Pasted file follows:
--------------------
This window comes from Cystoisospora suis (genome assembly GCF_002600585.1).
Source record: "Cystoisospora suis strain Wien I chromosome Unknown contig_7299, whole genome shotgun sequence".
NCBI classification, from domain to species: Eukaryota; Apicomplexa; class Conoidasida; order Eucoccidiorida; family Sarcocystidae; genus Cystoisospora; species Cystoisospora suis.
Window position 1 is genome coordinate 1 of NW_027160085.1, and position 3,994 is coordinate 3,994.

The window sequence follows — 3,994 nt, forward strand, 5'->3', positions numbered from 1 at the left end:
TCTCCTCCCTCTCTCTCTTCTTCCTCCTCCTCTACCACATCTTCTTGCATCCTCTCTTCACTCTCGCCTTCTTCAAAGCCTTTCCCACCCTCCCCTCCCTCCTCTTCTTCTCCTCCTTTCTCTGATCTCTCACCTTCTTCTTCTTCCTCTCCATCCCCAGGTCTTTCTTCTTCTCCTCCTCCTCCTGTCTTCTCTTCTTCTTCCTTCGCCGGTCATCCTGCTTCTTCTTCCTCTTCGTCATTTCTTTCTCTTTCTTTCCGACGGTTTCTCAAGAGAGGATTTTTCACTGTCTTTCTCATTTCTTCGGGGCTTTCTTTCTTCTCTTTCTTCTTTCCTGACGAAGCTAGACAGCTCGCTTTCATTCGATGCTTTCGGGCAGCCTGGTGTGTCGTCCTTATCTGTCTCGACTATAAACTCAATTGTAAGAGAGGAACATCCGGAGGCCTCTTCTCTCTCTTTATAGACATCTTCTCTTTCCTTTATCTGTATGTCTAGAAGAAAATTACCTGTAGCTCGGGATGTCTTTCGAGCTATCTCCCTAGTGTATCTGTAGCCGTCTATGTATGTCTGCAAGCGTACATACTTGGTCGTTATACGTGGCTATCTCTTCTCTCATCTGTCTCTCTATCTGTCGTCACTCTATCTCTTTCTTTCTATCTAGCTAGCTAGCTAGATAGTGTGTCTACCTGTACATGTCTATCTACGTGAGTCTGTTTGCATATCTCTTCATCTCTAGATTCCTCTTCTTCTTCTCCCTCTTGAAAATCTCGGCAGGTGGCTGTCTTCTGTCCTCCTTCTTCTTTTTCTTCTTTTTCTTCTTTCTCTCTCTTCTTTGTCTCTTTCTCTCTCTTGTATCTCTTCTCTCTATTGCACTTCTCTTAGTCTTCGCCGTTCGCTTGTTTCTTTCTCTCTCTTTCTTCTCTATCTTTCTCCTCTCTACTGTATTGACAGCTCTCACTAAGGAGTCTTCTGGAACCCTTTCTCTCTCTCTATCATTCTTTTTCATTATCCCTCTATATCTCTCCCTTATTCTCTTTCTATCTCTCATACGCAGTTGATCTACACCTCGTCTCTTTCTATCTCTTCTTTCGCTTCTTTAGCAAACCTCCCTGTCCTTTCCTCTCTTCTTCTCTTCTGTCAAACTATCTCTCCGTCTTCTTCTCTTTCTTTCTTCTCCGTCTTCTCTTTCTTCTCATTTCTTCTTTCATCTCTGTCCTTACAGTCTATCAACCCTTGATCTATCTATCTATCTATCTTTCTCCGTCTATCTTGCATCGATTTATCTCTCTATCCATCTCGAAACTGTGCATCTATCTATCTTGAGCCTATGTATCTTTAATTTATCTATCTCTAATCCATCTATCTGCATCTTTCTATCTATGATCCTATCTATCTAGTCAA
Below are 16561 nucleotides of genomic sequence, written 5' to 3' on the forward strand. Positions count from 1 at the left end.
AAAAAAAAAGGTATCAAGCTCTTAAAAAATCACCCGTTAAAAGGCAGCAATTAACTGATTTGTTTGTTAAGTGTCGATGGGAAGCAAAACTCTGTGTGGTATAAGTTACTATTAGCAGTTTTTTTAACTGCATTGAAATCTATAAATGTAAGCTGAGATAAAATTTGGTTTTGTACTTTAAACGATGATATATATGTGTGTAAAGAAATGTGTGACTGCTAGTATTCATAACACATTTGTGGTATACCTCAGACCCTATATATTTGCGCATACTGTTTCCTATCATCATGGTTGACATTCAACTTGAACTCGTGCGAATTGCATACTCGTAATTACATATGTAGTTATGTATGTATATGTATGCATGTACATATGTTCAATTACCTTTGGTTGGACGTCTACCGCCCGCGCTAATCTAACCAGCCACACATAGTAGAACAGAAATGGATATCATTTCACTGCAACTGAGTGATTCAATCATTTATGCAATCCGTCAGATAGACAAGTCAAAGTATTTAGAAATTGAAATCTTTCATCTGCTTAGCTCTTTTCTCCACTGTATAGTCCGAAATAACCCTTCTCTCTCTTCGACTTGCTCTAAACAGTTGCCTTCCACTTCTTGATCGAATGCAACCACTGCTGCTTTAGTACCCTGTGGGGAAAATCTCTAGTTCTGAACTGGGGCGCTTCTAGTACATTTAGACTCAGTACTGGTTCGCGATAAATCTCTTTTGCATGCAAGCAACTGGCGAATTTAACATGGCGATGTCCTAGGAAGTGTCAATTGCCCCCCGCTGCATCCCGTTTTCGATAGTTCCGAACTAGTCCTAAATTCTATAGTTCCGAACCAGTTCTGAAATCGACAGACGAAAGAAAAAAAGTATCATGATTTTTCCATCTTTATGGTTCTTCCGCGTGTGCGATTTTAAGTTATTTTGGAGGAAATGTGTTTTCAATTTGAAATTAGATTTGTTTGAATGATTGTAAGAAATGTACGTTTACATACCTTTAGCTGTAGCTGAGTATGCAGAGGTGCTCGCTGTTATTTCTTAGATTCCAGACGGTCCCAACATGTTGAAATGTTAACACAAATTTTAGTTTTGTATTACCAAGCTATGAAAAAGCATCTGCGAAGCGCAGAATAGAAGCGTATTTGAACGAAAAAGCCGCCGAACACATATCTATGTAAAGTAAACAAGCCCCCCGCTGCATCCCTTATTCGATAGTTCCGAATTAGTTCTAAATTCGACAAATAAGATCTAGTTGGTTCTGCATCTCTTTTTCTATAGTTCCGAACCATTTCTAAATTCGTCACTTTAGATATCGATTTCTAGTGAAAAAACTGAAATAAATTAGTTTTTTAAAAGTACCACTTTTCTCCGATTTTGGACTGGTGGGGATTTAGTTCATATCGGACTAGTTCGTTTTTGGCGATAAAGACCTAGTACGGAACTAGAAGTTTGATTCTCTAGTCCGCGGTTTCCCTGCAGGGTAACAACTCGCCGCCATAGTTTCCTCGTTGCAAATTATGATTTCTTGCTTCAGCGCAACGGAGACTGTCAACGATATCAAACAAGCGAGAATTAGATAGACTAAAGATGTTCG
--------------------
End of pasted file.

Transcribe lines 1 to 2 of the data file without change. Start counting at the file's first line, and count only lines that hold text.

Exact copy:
This window comes from Cystoisospora suis (genome assembly GCF_002600585.1).
Source record: "Cystoisospora suis strain Wien I chromosome Unknown contig_7299, whole genome shotgun sequence".